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Let's say I have these test functions:

def test_function_one():
    assert # etc...

def test_function_two():
    # should only run if test_function_one passes
    assert # etc.

How can I make sure that test_function_two only runs if test_function_one passes (I'm hoping that it's possible)?

Edit: I need this because test two is using the property that test one verifies.

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1  
Can you explain why you need this? Is the first test setting up something the second one uses? That's generally bad. – loganfsmyth May 5 '12 at 17:59
1  
This is typically a sign of a brittle test, a test that depends on more things than the unit it tests, are you sure you need to do this? It would (probably) be better to refactor the test and/or code under test to avoid this dependency. – Lasse V. Karlsen May 5 '12 at 18:01
    
@loganfsmyth No the first test is not setting up anything, but the second test does use the property that the first test verifies. – Te-jé Rodgers May 5 '12 at 18:07
1  
@tjd.rodgers But then doesn't it make sense that the second test would also fail if it's inputs are incorrect. Why would you not want to run it? – loganfsmyth May 5 '12 at 18:11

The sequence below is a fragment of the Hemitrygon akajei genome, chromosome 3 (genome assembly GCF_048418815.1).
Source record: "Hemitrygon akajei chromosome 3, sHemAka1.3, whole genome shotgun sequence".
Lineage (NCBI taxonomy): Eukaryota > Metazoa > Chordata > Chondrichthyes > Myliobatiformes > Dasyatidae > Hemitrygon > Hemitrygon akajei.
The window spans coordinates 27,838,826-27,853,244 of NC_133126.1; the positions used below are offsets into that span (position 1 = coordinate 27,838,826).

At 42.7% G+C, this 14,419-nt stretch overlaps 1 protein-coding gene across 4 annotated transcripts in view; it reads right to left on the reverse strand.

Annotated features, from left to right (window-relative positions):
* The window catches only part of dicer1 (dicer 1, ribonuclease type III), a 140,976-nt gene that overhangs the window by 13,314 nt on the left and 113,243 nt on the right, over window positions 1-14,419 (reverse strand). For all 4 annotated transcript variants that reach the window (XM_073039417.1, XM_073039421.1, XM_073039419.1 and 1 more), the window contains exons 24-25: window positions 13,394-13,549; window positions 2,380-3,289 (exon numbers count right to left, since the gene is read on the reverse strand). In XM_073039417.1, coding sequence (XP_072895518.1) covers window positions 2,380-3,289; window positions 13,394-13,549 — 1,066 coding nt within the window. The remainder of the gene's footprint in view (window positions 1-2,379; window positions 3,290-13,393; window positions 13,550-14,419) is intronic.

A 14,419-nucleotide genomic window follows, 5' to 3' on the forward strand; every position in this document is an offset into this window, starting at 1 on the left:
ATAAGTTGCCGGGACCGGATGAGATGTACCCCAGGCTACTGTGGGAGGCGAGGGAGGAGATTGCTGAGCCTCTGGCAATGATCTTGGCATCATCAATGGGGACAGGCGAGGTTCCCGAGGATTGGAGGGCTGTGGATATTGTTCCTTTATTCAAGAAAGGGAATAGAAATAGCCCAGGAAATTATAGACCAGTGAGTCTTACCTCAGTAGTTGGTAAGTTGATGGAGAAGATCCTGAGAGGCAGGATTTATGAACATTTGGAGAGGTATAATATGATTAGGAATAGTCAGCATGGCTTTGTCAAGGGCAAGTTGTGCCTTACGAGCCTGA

1  
Don't worry about the push-back on the question. I reckon it's a good question worth asking, even if the answer isn't what you may have originally expected. There's no such thing as a bad question. – Craig McQueen Aug 31 '12 at 3:20

I think this is what you want:

def test_function():
    assert # etc...
    assert # etc...

This meets your requirement that the second "test" (assertion) runs only if the first "test" (assertion) passes.

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I think that a solution for yout would be to mock the value that the test1 is setting.

Ideally tests should be independent, so try to mock that value so you can always run test2 whenever you want, in fact, you should also simulate (mock) dirty values so you can see how test2 behaves if it receives unexpected data.

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I think this might work:

def test_function():
    test_function_one()
    test_function_two()
share|improve this answer
1  
No, that would add a third test that runs both tests a second time. And apart from that, calling test code should be left to the test runner and merging two unit tests is critical, as the result likely isn't a unit test. -1 – delnan May 5 '12 at 18:09

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